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Flotation and compaction: What every farmer should know

Protect your soil—and yields. Titan's research showed tracks put 40% more pressure on the ground than Titan Goodyear LSW® super singles.

April 15, 2024

2 Min Read
Don't let soil compaction rob your yields.
Submitted by Titan & Goodyear Farm Tires

If you attend a farm equipment show these days, chances are you'll hear someone talking about flotation and compaction.

Those conversations reflect a growing awareness of the impact that today's heavier, more powerful machinery can have on soils — and yields.

Many farmers think of flotation and compaction as two sides of the same coin:  When flotation goes up, compaction goes down, right? Not necessarily.

Flotation is a function of the total contact area, or footprint, on the ground. The bigger the contact area, the greater the flotation.

But flotation doesn't take into account weight distribution.  When weight isn't evenly distributed over the footprint, the real issue is compaction.

Compaction is a result of the actual pressure being applied to the ground, the downward force that actually compacts the soil.

As Titan Ag Specialist Travis Lamb points out, "When you only consider flotation, it's easy to understand why farmers looked to tracks. When you factor in compaction, though, you can start to see why more and more farmers are choosing Titan Goodyear Low Sidewall Technology® (LSW®) super single tires instead of tracks."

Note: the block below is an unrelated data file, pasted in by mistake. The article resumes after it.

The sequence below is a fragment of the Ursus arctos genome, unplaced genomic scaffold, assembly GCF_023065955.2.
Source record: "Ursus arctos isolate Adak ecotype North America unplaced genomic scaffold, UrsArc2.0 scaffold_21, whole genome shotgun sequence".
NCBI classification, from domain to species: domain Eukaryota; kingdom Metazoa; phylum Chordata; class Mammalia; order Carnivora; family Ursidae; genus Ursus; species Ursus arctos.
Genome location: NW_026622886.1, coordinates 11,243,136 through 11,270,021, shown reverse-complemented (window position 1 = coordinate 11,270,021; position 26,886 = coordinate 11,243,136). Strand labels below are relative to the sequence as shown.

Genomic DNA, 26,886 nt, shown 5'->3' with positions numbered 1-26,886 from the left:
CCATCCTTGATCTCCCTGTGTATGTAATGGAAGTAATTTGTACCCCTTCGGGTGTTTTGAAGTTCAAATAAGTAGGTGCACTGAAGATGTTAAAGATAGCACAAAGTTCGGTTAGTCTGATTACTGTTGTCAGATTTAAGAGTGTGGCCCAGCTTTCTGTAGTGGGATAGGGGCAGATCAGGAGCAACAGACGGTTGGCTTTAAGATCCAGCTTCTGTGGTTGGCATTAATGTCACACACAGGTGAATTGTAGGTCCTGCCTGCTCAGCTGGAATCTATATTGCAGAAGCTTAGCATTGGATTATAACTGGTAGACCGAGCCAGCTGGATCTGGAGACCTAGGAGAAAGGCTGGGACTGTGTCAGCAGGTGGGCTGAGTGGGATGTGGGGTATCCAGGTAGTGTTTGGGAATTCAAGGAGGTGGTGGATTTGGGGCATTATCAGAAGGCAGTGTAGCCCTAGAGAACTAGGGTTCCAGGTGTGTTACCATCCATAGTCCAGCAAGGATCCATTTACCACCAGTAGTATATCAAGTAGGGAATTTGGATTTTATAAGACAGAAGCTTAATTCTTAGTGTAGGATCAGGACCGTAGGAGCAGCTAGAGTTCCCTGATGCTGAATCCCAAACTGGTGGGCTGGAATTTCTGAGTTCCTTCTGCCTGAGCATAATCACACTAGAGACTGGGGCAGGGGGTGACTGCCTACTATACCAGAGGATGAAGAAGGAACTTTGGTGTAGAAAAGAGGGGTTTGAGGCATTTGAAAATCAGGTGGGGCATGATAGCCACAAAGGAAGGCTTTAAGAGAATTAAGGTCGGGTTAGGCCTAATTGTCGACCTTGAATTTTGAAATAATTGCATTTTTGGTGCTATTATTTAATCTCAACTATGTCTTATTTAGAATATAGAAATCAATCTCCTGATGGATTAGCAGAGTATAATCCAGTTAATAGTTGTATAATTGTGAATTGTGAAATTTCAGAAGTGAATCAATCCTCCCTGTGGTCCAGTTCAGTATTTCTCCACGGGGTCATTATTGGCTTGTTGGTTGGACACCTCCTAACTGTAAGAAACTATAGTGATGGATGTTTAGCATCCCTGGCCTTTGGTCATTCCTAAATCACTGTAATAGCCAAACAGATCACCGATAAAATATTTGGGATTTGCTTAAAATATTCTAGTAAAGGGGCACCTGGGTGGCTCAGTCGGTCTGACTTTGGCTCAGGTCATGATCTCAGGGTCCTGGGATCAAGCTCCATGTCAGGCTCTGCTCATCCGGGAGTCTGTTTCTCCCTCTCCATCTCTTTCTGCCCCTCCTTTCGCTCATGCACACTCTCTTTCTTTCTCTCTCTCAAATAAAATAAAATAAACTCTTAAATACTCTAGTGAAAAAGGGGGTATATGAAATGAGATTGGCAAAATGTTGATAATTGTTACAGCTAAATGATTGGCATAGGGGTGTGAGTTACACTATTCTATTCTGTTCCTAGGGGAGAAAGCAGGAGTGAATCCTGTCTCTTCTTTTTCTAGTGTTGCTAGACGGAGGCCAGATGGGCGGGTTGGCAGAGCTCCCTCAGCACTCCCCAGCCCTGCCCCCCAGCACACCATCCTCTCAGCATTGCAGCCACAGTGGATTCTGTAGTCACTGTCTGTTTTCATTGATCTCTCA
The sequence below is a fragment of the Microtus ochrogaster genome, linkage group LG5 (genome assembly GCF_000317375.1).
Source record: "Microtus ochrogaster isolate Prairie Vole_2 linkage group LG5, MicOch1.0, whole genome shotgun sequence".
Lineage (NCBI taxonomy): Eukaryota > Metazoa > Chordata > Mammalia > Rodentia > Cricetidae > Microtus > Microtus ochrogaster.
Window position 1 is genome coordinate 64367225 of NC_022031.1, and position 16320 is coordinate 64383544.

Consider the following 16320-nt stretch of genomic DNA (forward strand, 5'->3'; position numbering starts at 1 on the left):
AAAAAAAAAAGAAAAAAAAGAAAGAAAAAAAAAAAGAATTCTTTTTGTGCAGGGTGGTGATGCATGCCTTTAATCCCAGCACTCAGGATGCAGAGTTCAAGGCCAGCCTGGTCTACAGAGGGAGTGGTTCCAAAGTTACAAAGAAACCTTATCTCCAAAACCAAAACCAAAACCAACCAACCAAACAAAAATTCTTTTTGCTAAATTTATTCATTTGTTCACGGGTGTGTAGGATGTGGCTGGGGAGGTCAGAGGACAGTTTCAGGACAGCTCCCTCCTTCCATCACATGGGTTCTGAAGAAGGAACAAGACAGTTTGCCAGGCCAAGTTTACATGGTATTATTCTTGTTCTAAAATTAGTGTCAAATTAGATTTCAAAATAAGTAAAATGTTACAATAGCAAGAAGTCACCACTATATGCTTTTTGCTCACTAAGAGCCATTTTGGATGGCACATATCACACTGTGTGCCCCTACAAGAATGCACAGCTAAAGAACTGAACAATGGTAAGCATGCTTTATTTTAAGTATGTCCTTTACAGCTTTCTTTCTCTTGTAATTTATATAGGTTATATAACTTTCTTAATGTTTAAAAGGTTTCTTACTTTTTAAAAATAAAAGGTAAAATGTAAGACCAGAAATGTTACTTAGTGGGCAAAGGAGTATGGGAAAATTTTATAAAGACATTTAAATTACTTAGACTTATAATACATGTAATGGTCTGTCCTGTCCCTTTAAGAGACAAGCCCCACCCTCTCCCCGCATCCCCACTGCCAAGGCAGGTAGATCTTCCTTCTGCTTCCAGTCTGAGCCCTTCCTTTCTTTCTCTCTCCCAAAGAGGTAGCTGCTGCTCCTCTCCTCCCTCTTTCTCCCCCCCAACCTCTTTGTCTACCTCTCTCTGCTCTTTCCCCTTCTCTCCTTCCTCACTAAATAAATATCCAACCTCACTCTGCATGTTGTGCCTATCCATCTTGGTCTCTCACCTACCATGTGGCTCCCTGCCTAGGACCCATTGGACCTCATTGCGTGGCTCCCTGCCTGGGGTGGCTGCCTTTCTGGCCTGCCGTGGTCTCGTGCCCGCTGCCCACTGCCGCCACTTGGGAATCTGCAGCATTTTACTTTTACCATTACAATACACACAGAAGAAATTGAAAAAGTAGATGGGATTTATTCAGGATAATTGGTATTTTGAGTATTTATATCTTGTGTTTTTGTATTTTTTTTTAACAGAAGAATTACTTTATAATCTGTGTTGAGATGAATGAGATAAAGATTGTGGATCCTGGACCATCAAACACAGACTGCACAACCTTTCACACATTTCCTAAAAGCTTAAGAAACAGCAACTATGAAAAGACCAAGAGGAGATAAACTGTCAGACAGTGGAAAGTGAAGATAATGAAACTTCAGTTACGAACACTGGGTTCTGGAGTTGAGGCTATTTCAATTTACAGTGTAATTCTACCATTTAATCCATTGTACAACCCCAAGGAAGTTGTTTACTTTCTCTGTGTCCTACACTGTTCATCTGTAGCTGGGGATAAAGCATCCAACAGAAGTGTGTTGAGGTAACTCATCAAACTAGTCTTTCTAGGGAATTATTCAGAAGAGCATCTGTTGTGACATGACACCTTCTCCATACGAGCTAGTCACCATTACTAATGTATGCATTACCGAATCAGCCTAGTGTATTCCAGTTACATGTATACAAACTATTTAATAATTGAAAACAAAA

Real-World Implications

Putting tracks on a tractor or combine can increase its footprint, and compared to duals, it does help spread the load. However that load is anything but uniform: areas below the bogey wheels, for example, are subject to higher pressures than the rest of the track.

Titan research, conducted with a prominent university, showed that soil compaction at 0–6" depth was 25% greater for tracks than for LSWs.

Similarly, using pressure sensor technology to measure compaction pressure, Titan research found that the force exerted on the ground went from a peak of 187 psi for the LSWs to 300 for the tracks — an increase of more than 40%.


"You can imagine what that does to yields," noted Travis Lamb. "When you factor in an initial cost difference of $100,000 or more, plus the higher weight and increased maintenance and operational costs of tracks, going with the LSW super singles is almost a no-brainer. The advantages the LSWs offer in comfort and road speed (25 to 30 mph versus 20 for tracks) are just icing on the cake."

To learn more about Titan Goodyear LSW super single tires, contact your Titan Goodyear Farm Tire dealer or visit

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